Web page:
How to Stay Cool While Tent Camping
When you’re sleeping in your tent in the heat, avoid bulky layers and confining clothing like the plague.
In addition to dressing light, some tent features and additional items will help you stay much cooler.
Choose a Tent That Breathes
If you have yet to select a tent, finding one with good airflow is key. In hot, humid and wet conditions, you want your rain fly on the tent — but at the same time you want good ventilation. An ideal tent has an abundance of screen-like mesh on the top portion and two doors, according to “Outside” magazine.
You can place the doors strategically to allow breezes to go from one side through to the other. When you’re setting up your tent, take a few minutes to get a feel for the air flow at the campground and find a spot that gets a breeze.
A spot at the top or bottom of a canyon, or an area with slightly less underbrush or tree cover can be good places to set up your tent, with doors facing the breeze to allow for a natural flow of air.
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A Lightweight Way to Cover Up
Your tent might protect you from most flying insects, but some people still cover up. Curl up in a sleeping bag sheet or liner.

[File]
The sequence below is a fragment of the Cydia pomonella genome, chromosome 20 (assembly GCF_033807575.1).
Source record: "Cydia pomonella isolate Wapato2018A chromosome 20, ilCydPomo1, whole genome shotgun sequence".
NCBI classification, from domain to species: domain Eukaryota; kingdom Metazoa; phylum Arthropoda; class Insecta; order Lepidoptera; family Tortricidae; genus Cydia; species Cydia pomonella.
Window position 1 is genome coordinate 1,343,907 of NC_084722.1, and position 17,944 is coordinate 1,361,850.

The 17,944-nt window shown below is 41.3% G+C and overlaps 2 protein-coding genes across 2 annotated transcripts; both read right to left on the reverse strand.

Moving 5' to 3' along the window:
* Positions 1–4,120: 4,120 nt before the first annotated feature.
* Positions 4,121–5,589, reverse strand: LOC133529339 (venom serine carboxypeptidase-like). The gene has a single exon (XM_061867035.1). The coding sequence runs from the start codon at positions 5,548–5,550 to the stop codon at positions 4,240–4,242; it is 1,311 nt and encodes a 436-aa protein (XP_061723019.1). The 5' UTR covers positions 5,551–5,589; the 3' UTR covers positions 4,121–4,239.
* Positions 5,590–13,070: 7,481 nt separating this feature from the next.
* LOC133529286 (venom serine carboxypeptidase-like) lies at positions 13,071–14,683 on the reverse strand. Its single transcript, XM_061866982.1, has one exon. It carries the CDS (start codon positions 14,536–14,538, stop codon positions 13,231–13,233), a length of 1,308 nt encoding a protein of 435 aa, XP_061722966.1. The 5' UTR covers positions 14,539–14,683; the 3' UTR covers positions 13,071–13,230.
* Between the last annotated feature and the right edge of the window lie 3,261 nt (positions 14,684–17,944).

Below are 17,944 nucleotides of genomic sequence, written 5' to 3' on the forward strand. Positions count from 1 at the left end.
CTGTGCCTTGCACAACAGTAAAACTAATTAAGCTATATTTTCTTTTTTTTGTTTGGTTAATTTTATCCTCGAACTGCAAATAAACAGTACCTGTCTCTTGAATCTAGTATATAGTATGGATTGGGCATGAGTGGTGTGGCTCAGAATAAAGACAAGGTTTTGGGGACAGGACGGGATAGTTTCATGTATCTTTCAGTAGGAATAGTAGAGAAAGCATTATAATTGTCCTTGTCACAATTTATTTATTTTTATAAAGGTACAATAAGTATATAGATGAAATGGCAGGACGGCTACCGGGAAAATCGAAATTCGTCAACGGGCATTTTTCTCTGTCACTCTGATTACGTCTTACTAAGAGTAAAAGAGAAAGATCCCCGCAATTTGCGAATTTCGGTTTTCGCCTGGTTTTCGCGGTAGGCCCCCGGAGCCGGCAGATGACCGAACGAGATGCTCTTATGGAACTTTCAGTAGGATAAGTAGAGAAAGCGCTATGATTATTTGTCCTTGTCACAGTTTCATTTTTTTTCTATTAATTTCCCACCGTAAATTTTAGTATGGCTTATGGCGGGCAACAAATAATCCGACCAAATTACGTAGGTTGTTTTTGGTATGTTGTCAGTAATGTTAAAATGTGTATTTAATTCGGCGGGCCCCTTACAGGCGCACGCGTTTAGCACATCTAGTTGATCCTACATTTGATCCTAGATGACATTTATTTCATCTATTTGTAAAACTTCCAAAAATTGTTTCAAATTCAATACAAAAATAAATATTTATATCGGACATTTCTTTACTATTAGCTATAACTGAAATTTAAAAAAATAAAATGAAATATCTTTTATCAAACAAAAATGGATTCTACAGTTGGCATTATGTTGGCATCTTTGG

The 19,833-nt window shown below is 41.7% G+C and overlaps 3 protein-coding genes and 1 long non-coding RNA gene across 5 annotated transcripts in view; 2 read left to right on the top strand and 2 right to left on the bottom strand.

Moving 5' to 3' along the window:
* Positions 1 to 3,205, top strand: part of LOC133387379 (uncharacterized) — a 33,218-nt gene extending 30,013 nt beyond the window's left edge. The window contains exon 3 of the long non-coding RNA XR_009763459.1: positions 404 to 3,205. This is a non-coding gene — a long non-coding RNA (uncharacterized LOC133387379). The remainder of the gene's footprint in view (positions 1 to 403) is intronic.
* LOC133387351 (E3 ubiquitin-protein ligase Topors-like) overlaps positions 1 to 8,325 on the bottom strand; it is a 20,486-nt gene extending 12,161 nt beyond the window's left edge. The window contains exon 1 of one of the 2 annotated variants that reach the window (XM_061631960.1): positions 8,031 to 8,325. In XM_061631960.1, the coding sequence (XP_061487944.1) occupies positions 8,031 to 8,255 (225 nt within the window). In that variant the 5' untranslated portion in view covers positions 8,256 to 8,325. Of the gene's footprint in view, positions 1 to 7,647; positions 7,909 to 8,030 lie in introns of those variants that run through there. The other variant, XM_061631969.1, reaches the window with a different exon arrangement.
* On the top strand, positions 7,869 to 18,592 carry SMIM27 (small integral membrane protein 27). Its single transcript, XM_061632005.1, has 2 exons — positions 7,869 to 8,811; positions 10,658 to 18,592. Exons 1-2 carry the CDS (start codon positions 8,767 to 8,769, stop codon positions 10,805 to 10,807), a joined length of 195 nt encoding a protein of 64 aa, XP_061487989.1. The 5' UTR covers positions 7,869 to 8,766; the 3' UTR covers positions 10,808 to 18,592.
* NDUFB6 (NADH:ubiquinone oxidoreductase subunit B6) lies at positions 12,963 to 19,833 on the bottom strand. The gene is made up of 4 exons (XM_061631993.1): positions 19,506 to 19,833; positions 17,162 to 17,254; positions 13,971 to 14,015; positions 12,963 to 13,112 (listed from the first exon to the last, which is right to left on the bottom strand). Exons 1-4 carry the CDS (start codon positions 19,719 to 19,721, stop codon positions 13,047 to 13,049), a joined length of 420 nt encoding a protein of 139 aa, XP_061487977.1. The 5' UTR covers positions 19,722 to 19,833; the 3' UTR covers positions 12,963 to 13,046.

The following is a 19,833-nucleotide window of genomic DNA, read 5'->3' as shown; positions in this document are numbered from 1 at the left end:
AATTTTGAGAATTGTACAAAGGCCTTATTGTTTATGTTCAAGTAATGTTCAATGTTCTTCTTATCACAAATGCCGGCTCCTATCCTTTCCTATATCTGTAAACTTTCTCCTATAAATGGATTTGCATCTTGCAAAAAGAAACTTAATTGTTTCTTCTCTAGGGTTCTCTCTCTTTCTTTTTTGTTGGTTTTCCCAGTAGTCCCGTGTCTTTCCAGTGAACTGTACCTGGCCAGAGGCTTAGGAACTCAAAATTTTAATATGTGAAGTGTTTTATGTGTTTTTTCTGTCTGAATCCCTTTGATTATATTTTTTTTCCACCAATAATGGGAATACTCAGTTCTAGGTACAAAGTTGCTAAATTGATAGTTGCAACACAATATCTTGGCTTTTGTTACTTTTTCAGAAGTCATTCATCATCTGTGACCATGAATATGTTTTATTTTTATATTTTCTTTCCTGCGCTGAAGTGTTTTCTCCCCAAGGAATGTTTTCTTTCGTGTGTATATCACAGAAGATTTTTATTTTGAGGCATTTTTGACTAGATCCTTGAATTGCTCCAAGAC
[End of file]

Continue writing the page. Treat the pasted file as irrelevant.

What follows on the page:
As the name suggests, pieces of fabric are cut into the shape of a sleeping bag, allowing you to line the bag to keep it clean or use it as a tropical sleeping cover in the heat. If you’re squeamish about creepy crawlies, it’s an added layer of protection.
A Solar-Powered Fan
If you have the luxury of bringing along a few extraneous items, a small portable fan might be worth lugging along for those sticky nights.
Outdoor stores carry solar panels — some of which are light enough for backpacking — that you can charge up during the day. At night, you’ll have power for running a small fan.
A Hammock in the Trees
In really hot, muggy weather, being in the confines of a nylon tent may feel confining. While there may not be much of a breeze, sleeping in a hammock allows you to catch any breeze that comes by.
This also may be a way to take a break from camping on the hard ground. If you’re worried about bugs, some hammock brands come with the option of adding a mosquito net “tent” over the top.
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